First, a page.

It’s difficult to believe there’s anyone in Texas who doesn’t understand the immediate need to address water infrastructure. With a state as vast and geographically diverse as Texas, we don't always have water in the right places. That's why we must invest in infrastructure to develop the water-supplies for the areas that need it.
The fundamental truth is this: If we don’t deal with this problem now, it holds the potential of inflicting catastrophic damage upon our economy and our very way of life.
And every session we kick this can down the road, the danger becomes more pronounced and the price tag for dealing with it grows larger.
We can take a historic step toward resolving our water deficit with House Bill 11 by Rep. Allan Ritter, which provides a meaningful, one-time investment in water infrastructure to keep our state viable for future economic growth.
Our population is now over 26 million and increasing by more than 1,000 a day. We continue to attract key employers from around the world seeking to expand or relocate. And our agriculture sector continues to help feed the world.
These are three thirsty variables in a troubling equation that adds up to severe water deficits in portions of our state in the decades to come, and even sooner if we suffer through a serious drought like the one we experienced in the 1950s. Economic models indicate that a drought of that magnitude could cost Texans $116 billion in lost income.
If we have such a drought, by 2060 – with the population at that time expected to be over 46 million – we’ll likely be facing a deficit of 8.3 million acre-feet. (An acre-foot is roughly equivalent to the average annual water usage of three to four households.)
In addition to basic quality-of-life issues, this need cuts us across all areas, including economic development. While we enjoy our status as a prime relocation site, companies keep a close eye on the quality of a location’s water and transportation infrastructure when making the final decision on where to go. If we want to retain our status as the nation’s epicenter for job creation, we need to address this issue now, and address it aggressively.
The good news is that current economic conditions and available balances in the Rainy Day Fund provide a unique opportunity for the state to partner with communities by offering financing to develop and implement new water supplies. HB 11’s one-time transfer of $2 billion from the Rainy Day Fund would capitalize a newly-created perpetual fund that, over time, has the capacity to finance $27 billion of identified assistance needed in the 2012 State Water Plan, which outlines the water needs of our state for the next 50 years.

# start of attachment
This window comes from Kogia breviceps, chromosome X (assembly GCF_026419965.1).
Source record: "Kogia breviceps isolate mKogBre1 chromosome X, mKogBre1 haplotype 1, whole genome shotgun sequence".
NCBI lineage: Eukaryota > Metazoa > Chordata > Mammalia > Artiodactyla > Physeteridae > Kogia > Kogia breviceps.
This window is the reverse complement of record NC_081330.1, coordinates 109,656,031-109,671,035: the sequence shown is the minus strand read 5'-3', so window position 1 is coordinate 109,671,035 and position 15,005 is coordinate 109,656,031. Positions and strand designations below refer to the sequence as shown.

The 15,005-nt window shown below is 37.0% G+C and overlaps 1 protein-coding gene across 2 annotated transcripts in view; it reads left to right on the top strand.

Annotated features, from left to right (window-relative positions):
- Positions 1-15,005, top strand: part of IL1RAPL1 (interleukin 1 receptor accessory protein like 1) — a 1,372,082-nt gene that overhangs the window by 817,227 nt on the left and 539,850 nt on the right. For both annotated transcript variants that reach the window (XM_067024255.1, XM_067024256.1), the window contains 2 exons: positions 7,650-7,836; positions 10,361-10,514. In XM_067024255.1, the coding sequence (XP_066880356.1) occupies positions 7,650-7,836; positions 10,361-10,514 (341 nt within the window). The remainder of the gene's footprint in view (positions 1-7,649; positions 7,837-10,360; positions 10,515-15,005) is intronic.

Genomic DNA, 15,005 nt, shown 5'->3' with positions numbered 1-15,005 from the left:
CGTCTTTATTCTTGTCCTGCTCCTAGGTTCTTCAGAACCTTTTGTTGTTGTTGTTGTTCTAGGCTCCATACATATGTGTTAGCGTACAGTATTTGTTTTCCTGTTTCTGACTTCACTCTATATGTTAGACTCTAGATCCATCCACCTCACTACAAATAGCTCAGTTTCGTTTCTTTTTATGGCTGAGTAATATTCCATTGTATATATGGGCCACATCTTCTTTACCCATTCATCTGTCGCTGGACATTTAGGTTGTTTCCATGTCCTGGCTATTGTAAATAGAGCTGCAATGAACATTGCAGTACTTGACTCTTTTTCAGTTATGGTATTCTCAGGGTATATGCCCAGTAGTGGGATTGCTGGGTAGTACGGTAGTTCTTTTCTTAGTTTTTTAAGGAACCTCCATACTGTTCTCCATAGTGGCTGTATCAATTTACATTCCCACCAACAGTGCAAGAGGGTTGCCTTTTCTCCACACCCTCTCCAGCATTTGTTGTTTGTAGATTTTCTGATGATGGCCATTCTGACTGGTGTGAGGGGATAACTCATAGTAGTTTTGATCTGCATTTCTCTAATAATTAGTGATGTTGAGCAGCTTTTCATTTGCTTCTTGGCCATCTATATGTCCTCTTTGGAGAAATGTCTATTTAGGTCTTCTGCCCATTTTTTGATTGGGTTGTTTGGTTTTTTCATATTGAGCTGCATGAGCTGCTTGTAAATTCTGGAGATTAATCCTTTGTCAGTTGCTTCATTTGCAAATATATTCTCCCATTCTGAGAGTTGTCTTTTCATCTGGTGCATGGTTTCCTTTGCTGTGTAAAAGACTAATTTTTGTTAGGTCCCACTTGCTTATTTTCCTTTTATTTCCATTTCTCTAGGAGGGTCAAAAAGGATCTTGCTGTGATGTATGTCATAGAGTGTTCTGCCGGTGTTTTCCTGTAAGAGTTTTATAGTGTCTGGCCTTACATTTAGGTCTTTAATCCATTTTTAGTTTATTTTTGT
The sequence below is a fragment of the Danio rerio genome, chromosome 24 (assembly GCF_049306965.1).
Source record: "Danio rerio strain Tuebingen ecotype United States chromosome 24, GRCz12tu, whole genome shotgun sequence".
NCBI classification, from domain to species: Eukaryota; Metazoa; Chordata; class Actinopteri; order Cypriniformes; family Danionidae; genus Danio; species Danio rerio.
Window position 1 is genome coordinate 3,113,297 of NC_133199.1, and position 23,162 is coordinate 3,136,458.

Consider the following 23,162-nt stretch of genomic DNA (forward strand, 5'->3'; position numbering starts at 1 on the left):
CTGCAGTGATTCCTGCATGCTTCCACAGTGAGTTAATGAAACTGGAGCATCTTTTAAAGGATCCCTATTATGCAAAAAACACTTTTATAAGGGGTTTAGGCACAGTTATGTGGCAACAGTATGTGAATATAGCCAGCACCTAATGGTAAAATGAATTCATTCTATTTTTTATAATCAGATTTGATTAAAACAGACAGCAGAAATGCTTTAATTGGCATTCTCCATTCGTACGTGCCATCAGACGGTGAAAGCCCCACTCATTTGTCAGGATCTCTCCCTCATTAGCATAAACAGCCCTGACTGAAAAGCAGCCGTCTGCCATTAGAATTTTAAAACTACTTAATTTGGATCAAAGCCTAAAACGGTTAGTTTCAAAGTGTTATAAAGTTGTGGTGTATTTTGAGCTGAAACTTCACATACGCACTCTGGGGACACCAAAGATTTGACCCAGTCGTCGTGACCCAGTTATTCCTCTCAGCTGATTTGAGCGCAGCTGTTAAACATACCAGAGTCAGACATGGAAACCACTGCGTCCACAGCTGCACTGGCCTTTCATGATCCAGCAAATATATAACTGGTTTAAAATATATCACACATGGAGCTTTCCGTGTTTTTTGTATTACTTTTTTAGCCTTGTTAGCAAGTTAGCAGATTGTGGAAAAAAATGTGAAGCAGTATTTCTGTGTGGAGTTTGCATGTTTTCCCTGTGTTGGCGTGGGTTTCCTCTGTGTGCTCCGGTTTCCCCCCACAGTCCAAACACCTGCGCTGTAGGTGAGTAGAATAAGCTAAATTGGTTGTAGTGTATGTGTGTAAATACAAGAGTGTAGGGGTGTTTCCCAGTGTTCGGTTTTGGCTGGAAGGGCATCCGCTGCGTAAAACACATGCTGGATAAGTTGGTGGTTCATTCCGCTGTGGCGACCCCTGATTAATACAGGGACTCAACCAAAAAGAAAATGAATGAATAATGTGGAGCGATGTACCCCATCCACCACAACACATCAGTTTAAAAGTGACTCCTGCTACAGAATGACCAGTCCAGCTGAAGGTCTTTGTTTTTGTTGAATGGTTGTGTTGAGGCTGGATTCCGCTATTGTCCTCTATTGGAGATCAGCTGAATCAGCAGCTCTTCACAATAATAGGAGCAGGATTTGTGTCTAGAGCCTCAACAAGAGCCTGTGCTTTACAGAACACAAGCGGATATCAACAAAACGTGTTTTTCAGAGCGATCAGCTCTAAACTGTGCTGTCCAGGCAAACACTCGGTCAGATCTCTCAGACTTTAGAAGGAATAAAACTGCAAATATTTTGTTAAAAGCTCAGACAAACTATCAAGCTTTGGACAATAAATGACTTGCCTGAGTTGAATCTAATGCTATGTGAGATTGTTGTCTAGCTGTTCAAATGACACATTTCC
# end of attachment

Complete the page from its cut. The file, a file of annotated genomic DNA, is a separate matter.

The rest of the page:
Historically, water funding has been dependent on the Legislature to appropriate general revenue to pay debt service on bonds issued for specific projects. Relying on this piecemeal method of funding is more expensive and less effective than this idea. For example, if we funded the Water Plan strictly by tapping general revenue, by 2060 we’d have spent somewhere between $8 billion and $12 billion.
Combined with financing from the private sector, this one-time dispersal from the Rainy Day Fund should fully implement the plan without requiring ongoing contributions from general revenue.
Since 1997, Texas has been a recognized leader in developing and implementing strategies to ensure Texans have access to clean, reliable water supplies. As the Texas economy and population boom, it is imperative that our policies encourage water suppliers to find new ways to clean, convey, and conserve water. Upon the passage of HB 11, the state will stand ready to partner with local and regional entities to assist in the development of water infrastructure and capacity projects that will meet the water demands for the next 50 years and beyond.
This is simply not an issue we can ignore anymore.